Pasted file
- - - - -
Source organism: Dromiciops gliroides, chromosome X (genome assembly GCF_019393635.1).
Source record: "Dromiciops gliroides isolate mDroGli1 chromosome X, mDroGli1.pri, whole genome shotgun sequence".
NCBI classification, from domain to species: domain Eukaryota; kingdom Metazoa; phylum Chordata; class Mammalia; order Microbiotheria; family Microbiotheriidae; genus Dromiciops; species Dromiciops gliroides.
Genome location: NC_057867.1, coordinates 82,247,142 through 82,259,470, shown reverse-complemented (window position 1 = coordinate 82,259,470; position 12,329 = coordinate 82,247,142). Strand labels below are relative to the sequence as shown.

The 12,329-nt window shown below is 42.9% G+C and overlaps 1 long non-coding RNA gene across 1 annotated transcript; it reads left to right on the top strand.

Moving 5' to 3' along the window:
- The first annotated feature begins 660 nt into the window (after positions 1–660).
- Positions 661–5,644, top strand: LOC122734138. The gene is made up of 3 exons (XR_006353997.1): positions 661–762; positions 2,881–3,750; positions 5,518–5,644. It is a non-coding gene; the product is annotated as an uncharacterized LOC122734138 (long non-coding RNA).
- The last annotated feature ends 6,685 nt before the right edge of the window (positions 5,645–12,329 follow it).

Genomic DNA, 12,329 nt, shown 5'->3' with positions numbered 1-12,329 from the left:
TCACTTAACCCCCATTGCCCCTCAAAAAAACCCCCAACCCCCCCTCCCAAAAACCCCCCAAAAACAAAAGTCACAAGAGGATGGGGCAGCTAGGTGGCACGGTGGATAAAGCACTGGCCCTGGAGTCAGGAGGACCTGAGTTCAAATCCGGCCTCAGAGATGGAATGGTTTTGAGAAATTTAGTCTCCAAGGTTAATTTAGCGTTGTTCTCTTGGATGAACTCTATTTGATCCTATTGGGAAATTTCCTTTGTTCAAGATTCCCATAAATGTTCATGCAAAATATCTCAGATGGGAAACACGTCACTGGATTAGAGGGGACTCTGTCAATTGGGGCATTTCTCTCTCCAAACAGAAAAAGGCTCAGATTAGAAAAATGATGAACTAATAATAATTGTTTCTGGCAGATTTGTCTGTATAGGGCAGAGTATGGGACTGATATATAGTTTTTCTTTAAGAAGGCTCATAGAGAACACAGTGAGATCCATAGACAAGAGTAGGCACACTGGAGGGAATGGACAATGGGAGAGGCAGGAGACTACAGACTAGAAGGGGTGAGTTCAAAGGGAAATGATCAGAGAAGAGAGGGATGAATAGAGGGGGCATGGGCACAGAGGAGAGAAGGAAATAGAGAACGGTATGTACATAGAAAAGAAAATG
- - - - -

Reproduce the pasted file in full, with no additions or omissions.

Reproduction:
Source organism: Dromiciops gliroides, chromosome X (genome assembly GCF_019393635.1).
Source record: "Dromiciops gliroides isolate mDroGli1 chromosome X, mDroGli1.pri, whole genome shotgun sequence".
NCBI classification, from domain to species: domain Eukaryota; kingdom Metazoa; phylum Chordata; class Mammalia; order Microbiotheria; family Microbiotheriidae; genus Dromiciops; species Dromiciops gliroides.
Genome location: NC_057867.1, coordinates 82,247,142 through 82,259,470, shown reverse-complemented (window position 1 = coordinate 82,259,470; position 12,329 = coordinate 82,247,142). Strand labels below are relative to the sequence as shown.

The 12,329-nt window shown below is 42.9% G+C and overlaps 1 long non-coding RNA gene across 1 annotated transcript; it reads left to right on the top strand.

Moving 5' to 3' along the window:
- The first annotated feature begins 660 nt into the window (after positions 1–660).
- Positions 661–5,644, top strand: LOC122734138. The gene is made up of 3 exons (XR_006353997.1): positions 661–762; positions 2,881–3,750; positions 5,518–5,644. It is a non-coding gene; the product is annotated as an uncharacterized LOC122734138 (long non-coding RNA).
- The last annotated feature ends 6,685 nt before the right edge of the window (positions 5,645–12,329 follow it).

Genomic DNA, 12,329 nt, shown 5'->3' with positions numbered 1-12,329 from the left:
TCACTTAACCCCCATTGCCCCTCAAAAAAACCCCCAACCCCCCCTCCCAAAAACCCCCCAAAAACAAAAGTCACAAGAGGATGGGGCAGCTAGGTGGCACGGTGGATAAAGCACTGGCCCTGGAGTCAGGAGGACCTGAGTTCAAATCCGGCCTCAGAGATGGAATGGTTTTGAGAAATTTAGTCTCCAAGGTTAATTTAGCGTTGTTCTCTTGGATGAACTCTATTTGATCCTATTGGGAAATTTCCTTTGTTCAAGATTCCCATAAATGTTCATGCAAAATATCTCAGATGGGAAACACGTCACTGGATTAGAGGGGACTCTGTCAATTGGGGCATTTCTCTCTCCAAACAGAAAAAGGCTCAGATTAGAAAAATGATGAACTAATAATAATTGTTTCTGGCAGATTTGTCTGTATAGGGCAGAGTATGGGACTGATATATAGTTTTTCTTTAAGAAGGCTCATAGAGAACACAGTGAGATCCATAGACAAGAGTAGGCACACTGGAGGGAATGGACAATGGGAGAGGCAGGAGACTACAGACTAGAAGGGGTGAGTTCAAAGGGAAATGATCAGAGAAGAGAGGGATGAATAGAGGGGGCATGGGCACAGAGGAGAGAAGGAAATAGAGAACGGTATGTACATAGAAAAGAAAATG